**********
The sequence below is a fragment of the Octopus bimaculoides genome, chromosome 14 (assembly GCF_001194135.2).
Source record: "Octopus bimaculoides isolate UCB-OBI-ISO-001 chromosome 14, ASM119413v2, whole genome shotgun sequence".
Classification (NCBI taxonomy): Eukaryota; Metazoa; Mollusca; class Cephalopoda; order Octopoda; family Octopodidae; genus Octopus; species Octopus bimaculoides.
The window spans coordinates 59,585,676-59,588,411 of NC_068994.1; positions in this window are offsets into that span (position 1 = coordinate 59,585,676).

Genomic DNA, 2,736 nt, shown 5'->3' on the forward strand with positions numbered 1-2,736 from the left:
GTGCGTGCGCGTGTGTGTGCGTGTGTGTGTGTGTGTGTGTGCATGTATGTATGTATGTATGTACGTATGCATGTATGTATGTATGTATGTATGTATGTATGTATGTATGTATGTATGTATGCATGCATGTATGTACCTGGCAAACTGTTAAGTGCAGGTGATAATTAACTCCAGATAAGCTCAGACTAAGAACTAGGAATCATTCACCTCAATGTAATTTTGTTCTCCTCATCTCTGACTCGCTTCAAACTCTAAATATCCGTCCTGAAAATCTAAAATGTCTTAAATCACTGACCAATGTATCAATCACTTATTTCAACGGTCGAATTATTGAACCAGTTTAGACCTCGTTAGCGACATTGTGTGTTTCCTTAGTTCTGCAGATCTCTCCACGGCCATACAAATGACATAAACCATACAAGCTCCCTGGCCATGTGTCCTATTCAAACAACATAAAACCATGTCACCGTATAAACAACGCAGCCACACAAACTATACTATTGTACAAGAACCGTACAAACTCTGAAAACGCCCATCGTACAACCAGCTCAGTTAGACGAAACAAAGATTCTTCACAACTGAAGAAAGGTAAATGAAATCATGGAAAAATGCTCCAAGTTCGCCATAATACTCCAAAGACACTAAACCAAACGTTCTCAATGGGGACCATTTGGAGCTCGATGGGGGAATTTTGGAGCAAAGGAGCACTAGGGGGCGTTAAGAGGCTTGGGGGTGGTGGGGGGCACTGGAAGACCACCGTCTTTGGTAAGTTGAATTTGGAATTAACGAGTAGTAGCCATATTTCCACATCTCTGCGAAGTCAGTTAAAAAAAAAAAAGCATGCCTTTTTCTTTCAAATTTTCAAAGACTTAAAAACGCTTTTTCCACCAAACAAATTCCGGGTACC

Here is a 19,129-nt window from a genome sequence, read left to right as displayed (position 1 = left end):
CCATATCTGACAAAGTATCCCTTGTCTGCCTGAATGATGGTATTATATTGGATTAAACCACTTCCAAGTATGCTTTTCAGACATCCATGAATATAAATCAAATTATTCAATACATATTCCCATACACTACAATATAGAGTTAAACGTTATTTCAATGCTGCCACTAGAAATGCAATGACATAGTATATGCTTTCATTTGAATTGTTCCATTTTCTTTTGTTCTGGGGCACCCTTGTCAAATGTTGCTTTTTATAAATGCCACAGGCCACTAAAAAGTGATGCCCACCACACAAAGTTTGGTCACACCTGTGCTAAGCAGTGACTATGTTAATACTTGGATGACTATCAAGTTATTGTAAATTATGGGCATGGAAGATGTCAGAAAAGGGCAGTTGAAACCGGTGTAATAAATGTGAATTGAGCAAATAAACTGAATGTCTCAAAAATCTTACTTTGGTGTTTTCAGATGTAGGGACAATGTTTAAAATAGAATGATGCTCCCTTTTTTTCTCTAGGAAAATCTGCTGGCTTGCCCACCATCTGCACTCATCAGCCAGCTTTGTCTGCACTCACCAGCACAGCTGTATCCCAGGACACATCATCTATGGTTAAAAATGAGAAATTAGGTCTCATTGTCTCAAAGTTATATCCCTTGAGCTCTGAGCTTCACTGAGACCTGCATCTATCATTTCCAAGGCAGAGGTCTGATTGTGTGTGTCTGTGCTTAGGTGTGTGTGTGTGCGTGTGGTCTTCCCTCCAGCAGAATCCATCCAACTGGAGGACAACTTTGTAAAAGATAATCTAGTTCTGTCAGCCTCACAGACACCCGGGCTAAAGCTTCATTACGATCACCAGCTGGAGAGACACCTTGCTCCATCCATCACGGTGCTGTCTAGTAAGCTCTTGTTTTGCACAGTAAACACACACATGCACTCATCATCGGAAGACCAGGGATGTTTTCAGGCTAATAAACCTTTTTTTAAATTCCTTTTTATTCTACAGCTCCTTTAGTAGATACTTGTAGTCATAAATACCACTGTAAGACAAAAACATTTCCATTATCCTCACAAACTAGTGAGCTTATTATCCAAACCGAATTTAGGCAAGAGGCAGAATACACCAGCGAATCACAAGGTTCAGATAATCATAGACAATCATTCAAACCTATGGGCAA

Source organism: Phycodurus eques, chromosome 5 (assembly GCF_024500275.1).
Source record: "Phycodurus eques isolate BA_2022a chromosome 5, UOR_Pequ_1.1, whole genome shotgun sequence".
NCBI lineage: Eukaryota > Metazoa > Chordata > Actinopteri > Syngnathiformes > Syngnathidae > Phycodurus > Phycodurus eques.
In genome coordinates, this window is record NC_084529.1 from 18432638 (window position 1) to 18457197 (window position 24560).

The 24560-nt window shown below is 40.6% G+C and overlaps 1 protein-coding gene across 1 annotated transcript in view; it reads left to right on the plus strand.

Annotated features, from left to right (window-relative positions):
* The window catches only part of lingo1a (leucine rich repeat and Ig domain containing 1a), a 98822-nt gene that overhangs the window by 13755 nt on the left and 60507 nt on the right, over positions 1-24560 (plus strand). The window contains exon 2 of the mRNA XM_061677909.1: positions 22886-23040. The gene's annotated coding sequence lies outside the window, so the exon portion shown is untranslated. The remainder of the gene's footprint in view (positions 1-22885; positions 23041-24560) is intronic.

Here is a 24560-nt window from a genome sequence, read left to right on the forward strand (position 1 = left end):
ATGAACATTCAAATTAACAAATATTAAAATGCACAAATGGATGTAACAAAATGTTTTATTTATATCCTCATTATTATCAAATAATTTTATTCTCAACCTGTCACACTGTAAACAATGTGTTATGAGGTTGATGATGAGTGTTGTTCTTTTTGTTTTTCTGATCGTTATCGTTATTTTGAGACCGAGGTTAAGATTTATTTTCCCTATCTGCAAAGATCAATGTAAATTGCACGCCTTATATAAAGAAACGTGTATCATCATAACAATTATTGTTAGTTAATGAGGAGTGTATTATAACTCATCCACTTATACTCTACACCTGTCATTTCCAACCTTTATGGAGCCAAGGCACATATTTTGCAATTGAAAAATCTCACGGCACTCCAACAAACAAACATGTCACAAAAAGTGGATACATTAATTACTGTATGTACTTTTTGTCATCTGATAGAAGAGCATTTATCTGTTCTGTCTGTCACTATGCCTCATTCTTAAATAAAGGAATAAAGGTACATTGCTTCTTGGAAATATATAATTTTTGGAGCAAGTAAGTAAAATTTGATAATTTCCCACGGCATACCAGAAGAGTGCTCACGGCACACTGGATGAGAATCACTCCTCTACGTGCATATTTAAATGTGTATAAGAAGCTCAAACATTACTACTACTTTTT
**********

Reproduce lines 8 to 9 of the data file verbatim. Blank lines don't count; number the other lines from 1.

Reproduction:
CCATATCTGACAAAGTATCCCTTGTCTGCCTGAATGATGGTATTATATTGGATTAAACCACTTCCAAGTATGCTTTTCAGACATCCATGAATATAAATCAAATTATTCAATACATATTCCCATACACTACAATATAGAGTTAAACGTTATTTCAATGCTGCCACTAGAAATGCAATGACATAGTATATGCTTTCATTTGAATTGTTCCATTTTCTTTTGTTCTGGGGCACCCTTGTCAAATGTTGCTTTTTATAAATGCCACAGGCCACTAAAAAGTGATGCCCACCACACAAAGTTTGGTCACACCTGTGCTAAGCAGTGACTATGTTAATACTTGGATGACTATCAAGTTATTGTAAATTATGGGCATGGAAGATGTCAGAAAAGGGCAGTTGAAACCGGTGTAATAAATGTGAATTGAGCAAATAAACTGAATGTCTCAAAAATCTTACTTTGGTGTTTTCAGATGTAGGGACAATGTTTAAAATAGAATGATGCTCCCTTTTTTTCTCTAGGAAAATCTGCTGGCTTGCCCACCATCTGCACTCATCAGCCAGCTTTGTCTGCACTCACCAGCACAGCTGTATCCCAGGACACATCATCTATGGTTAAAAATGAGAAATTAGGTCTCATTGTCTCAAAGTTATATCCCTTGAGCTCTGAGCTTCACTGAGACCTGCATCTATCATTTCCAAGGCAGAGGTCTGATTGTGTGTGTCTGTGCTTAGGTGTGTGTGTGTGCGTGTGGTCTTCCCTCCAGCAGAATCCATCCAACTGGAGGACAACTTTGTAAAAGATAATCTAGTTCTGTCAGCCTCACAGACACCCGGGCTAAAGCTTCATTACGATCACCAGCTGGAGAGACACCTTGCTCCATCCATCACGGTGCTGTCTAGTAAGCTCTTGTTTTGCACAGTAAACACACACATGCACTCATCATCGGAAGACCAGGGATGTTTTCAGGCTAATAAACCTTTTTTTAAATTCCTTTTTATTCTACAGCTCCTTTAGTAGATACTTGTAGTCATAAATACCACTGTAAGACAAAAACATTTCCATTATCCTCACAAACTAGTGAGCTTATTATCCAAACCGAATTTAGGCAAGAGGCAGAATACACCAGCGAATCACAAGGTTCAGATAATCATAGACAATCATTCAAACCTATGGGCAA

Source organism: Phycodurus eques, chromosome 5 (assembly GCF_024500275.1).